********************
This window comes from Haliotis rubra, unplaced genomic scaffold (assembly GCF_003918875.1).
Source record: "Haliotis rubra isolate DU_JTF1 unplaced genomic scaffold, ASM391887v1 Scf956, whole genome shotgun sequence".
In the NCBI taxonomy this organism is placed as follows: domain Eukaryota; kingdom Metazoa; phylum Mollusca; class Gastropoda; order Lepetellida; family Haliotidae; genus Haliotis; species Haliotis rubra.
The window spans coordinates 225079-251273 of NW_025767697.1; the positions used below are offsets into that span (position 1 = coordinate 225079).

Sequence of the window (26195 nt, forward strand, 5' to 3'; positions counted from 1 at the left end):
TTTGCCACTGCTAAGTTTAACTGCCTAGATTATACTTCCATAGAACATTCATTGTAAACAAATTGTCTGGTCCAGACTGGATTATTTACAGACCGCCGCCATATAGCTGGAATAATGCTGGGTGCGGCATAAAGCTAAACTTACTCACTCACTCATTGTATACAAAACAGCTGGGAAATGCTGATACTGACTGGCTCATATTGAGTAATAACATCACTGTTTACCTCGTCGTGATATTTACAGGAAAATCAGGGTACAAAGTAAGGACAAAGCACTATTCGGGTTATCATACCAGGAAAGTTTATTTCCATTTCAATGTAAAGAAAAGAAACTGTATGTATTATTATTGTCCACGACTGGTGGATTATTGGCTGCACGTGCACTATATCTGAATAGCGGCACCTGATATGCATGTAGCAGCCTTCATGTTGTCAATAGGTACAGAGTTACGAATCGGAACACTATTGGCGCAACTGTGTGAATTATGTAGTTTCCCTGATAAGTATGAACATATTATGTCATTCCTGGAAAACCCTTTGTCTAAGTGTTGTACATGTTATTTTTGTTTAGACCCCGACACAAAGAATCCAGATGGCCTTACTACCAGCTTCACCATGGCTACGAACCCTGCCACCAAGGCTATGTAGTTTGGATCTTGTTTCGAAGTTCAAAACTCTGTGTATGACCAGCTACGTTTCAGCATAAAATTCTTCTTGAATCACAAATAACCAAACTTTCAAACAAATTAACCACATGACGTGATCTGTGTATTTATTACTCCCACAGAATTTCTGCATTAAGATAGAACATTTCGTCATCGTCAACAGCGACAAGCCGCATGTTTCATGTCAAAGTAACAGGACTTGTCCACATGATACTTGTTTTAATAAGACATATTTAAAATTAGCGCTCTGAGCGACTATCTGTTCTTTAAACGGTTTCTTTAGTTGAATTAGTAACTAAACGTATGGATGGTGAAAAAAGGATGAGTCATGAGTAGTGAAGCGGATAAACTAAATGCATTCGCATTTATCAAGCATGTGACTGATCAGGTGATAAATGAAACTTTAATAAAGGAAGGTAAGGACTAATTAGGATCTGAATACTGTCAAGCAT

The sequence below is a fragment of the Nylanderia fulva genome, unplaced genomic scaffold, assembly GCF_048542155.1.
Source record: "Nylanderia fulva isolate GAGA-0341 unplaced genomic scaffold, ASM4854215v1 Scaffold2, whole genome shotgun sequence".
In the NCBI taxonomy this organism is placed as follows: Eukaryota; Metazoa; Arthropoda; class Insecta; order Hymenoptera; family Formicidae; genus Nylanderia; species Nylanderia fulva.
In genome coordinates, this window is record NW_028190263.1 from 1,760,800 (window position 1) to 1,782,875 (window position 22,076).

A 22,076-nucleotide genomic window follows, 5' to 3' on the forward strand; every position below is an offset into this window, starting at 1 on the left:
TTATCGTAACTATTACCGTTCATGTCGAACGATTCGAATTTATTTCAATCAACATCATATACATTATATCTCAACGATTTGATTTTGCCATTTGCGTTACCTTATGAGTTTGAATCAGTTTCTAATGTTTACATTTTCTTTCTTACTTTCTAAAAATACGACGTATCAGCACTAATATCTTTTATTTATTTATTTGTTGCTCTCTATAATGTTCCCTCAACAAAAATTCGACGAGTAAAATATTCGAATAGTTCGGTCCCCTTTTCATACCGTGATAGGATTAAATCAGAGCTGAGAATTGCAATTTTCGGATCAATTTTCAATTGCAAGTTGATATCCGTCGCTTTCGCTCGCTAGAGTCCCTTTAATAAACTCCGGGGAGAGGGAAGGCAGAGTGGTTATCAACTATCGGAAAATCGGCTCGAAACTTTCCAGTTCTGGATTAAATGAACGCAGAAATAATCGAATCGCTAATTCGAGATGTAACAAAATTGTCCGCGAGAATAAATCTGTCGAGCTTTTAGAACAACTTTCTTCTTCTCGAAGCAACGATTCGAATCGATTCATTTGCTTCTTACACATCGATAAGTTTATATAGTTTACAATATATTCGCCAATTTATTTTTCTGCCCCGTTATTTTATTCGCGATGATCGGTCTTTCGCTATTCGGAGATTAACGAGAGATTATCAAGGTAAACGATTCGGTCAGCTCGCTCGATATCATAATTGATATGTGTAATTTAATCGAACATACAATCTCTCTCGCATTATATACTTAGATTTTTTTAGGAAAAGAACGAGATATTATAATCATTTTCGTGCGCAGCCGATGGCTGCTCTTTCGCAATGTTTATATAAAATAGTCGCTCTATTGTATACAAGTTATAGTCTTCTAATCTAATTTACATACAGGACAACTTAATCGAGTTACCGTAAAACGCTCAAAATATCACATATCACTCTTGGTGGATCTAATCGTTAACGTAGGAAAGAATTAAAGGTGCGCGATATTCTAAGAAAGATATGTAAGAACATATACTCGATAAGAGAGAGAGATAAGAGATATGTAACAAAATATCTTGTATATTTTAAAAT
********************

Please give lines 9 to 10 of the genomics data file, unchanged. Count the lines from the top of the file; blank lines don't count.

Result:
In the NCBI taxonomy this organism is placed as follows: Eukaryota; Metazoa; Arthropoda; class Insecta; order Hymenoptera; family Formicidae; genus Nylanderia; species Nylanderia fulva.
In genome coordinates, this window is record NW_028190263.1 from 1,760,800 (window position 1) to 1,782,875 (window position 22,076).